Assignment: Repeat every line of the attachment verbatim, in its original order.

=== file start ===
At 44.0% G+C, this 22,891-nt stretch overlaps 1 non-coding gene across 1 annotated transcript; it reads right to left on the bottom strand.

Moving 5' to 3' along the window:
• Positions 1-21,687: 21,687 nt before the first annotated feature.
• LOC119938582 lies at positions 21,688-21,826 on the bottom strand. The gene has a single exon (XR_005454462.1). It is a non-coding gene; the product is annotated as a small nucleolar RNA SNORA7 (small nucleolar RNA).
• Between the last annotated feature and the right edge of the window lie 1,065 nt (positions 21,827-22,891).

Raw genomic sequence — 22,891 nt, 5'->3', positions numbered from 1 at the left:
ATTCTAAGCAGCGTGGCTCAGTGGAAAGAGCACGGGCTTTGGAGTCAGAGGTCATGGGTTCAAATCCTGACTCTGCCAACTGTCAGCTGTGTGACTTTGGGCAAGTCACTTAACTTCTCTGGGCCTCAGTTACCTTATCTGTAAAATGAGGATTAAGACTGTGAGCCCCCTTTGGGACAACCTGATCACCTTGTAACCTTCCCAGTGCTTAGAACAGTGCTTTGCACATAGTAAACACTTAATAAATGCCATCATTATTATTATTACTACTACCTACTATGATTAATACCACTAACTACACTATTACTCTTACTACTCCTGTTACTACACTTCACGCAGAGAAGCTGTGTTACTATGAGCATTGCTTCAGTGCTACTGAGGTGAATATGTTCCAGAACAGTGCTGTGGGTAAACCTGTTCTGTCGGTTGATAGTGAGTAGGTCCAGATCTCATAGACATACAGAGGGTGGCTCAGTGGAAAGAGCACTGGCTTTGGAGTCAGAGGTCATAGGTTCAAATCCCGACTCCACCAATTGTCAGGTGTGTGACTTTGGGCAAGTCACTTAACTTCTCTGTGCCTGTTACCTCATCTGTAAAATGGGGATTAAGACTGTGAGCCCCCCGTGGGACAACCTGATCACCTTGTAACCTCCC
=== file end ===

At 44.0% G+C, this 22,891-nt stretch overlaps 1 non-coding gene across 1 annotated transcript; it reads right to left on the bottom strand.

Moving 5' to 3' along the window:
• Positions 1-21,687: 21,687 nt before the first annotated feature.
• LOC119938582 lies at positions 21,688-21,826 on the bottom strand. The gene has a single exon (XR_005454462.1). It is a non-coding gene; the product is annotated as a small nucleolar RNA SNORA7 (small nucleolar RNA).
• Between the last annotated feature and the right edge of the window lie 1,065 nt (positions 21,827-22,891).

Raw genomic sequence — 22,891 nt, 5'->3', positions numbered from 1 at the left:
ATTCTAAGCAGCGTGGCTCAGTGGAAAGAGCACGGGCTTTGGAGTCAGAGGTCATGGGTTCAAATCCTGACTCTGCCAACTGTCAGCTGTGTGACTTTGGGCAAGTCACTTAACTTCTCTGGGCCTCAGTTACCTTATCTGTAAAATGAGGATTAAGACTGTGAGCCCCCTTTGGGACAACCTGATCACCTTGTAACCTTCCCAGTGCTTAGAACAGTGCTTTGCACATAGTAAACACTTAATAAATGCCATCATTATTATTATTACTACTACCTACTATGATTAATACCACTAACTACACTATTACTCTTACTACTCCTGTTACTACACTTCACGCAGAGAAGCTGTGTTACTATGAGCATTGCTTCAGTGCTACTGAGGTGAATATGTTCCAGAACAGTGCTGTGGGTAAACCTGTTCTGTCGGTTGATAGTGAGTAGGTCCAGATCTCATAGACATACAGAGGGTGGCTCAGTGGAAAGAGCACTGGCTTTGGAGTCAGAGGTCATAGGTTCAAATCCCGACTCCACCAATTGTCAGGTGTGTGACTTTGGGCAAGTCACTTAACTTCTCTGTGCCTGTTACCTCATCTGTAAAATGGGGATTAAGACTGTGAGCCCCCCGTGGGACAACCTGATCACCTTGTAACCTCCC